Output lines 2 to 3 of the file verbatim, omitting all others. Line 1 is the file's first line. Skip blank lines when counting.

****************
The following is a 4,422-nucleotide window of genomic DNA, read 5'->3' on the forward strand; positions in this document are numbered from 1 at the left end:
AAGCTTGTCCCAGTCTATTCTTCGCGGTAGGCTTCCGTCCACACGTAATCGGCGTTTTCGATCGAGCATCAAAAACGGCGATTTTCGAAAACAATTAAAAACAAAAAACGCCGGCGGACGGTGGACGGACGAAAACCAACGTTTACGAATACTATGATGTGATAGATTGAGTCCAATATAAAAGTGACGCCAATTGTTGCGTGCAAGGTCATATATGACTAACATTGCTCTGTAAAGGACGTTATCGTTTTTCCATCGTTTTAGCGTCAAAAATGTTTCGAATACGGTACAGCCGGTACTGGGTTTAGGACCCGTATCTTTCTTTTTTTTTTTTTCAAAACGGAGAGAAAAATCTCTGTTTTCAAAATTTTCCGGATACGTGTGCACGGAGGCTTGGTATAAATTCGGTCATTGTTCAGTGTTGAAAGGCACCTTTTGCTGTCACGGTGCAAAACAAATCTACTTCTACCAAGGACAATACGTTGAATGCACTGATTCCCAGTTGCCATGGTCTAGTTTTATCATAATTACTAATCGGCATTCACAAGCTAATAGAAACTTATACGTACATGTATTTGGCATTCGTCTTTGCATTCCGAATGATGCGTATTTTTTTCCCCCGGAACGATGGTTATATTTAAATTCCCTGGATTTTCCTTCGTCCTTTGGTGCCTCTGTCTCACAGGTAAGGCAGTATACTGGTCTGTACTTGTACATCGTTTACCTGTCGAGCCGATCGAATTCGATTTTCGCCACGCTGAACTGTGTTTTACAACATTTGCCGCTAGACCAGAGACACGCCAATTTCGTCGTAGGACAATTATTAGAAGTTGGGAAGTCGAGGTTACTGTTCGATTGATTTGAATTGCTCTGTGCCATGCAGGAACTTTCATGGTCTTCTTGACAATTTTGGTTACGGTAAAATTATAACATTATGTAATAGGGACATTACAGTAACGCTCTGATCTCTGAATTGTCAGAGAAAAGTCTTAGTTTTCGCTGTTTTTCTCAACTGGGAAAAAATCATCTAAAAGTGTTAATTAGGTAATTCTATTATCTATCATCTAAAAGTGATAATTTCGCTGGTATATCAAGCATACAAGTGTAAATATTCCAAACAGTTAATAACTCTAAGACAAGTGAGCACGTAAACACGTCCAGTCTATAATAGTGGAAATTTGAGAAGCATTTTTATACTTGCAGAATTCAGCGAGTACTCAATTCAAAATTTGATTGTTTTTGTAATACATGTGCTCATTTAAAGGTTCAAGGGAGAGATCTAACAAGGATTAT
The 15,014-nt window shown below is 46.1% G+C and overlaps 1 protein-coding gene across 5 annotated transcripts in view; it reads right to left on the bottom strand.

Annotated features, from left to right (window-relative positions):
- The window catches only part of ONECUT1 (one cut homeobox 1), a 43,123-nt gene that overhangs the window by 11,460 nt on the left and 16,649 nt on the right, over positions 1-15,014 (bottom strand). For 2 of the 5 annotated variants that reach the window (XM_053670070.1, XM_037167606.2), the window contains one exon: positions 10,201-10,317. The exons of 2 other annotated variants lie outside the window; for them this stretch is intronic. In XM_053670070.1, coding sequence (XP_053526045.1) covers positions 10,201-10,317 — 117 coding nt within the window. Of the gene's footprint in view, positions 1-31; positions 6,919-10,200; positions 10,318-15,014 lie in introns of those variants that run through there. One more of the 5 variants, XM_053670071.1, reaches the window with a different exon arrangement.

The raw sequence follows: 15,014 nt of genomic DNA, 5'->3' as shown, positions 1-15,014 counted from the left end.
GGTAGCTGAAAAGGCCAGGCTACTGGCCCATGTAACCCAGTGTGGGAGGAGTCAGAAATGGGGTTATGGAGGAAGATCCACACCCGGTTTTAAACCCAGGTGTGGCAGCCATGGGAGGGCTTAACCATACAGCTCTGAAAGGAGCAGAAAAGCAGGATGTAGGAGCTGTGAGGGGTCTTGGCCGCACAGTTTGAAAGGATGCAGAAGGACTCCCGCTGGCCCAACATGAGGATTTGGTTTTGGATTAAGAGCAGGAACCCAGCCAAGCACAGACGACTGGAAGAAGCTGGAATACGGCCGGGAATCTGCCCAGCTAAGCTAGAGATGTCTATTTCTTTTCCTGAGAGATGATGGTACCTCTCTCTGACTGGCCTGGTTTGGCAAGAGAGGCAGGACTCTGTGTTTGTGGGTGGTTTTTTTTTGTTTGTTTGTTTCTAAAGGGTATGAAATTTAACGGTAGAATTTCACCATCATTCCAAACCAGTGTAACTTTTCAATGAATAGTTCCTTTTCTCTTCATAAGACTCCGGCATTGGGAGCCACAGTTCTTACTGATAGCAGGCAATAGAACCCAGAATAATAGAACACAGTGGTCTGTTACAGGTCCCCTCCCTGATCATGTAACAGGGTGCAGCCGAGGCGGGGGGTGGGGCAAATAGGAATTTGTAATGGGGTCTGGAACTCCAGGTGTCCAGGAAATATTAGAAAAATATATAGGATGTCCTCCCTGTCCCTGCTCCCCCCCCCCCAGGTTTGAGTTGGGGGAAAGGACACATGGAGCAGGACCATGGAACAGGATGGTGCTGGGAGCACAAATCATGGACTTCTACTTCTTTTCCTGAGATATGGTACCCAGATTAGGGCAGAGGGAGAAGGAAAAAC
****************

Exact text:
AAGCTTGTCCCAGTCTATTCTTCGCGGTAGGCTTCCGTCCACACGTAATCGGCGTTTTCGATCGAGCATCAAAAACGGCGATTTTCGAAAACAATTAAAAACAAAAAACGCCGGCGGACGGTGGACGGACGAAAACCAACGTTTACGAATACTATGATGTGATAGATTGAGTCCAATATAAAAGTGACGCCAATTGTTGCGTGCAAGGTCATATATGACTAACATTGCTCTGTAAAGGACGTTATCGTTTTTCCATCGTTTTAGCGTCAAAAATGTTTCGAATACGGTACAGCCGGTACTGGGTTTAGGACCCGTATCTTTCTTTTTTTTTTTTTCAAAACGGAGAGAAAAATCTCTGTTTTCAAAATTTTCCGGATACGTGTGCACGGAGGCTTGGTATAAATTCGGTCATTGTTCAGTGTTGAAAGGCACCTTTTGCTGTCACGGTGCAAAACAAATCTACTTCTACCAAGGACAATACGTTGAATGCACTGATTCCCAGTTGCCATGGTCTAGTTTTATCATAATTACTAATCGGCATTCACAAGCTAATAGAAACTTATACGTACATGTATTTGGCATTCGTCTTTGCATTCCGAATGATGCGTATTTTTTTCCCCCGGAACGATGGTTATATTTAAATTCCCTGGATTTTCCTTCGTCCTTTGGTGCCTCTGTCTCACAGGTAAGGCAGTATACTGGTCTGTACTTGTACATCGTTTACCTGTCGAGCCGATCGAATTCGATTTTCGCCACGCTGAACTGTGTTTTACAACATTTGCCGCTAGACCAGAGACACGCCAATTTCGTCGTAGGACAATTATTAGAAGTTGGGAAGTCGAGGTTACTGTTCGATTGATTTGAATTGCTCTGTGCCATGCAGGAACTTTCATGGTCTTCTTGACAATTTTGGTTACGGTAAAATTATAACATTATGTAATAGGGACATTACAGTAACGCTCTGATCTCTGAATTGTCAGAGAAAAGTCTTAGTTTTCGCTGTTTTTCTCAACTGGGAAAAAATCATCTAAAAGTGTTAATTAGGTAATTCTATTATCTATCATCTAAAAGTGATAATTTCGCTGGTATATCAAGCATACAAGTGTAAATATTCCAAACAGTTAATAACTCTAAGACAAGTGAGCACGTAAACACGTCCAGTCTATAATAGTGGAAATTTGAGAAGCATTTTTATACTTGCAGAATTCAGCGAGTACTCAATTCAAAATTTGATTGTTTTTGTAATACATGTGCTCATTTAAAGGTTCAAGGGAGAGATCTAACAAGGATTAT
The 15,014-nt window shown below is 46.1% G+C and overlaps 1 protein-coding gene across 5 annotated transcripts in view; it reads right to left on the bottom strand.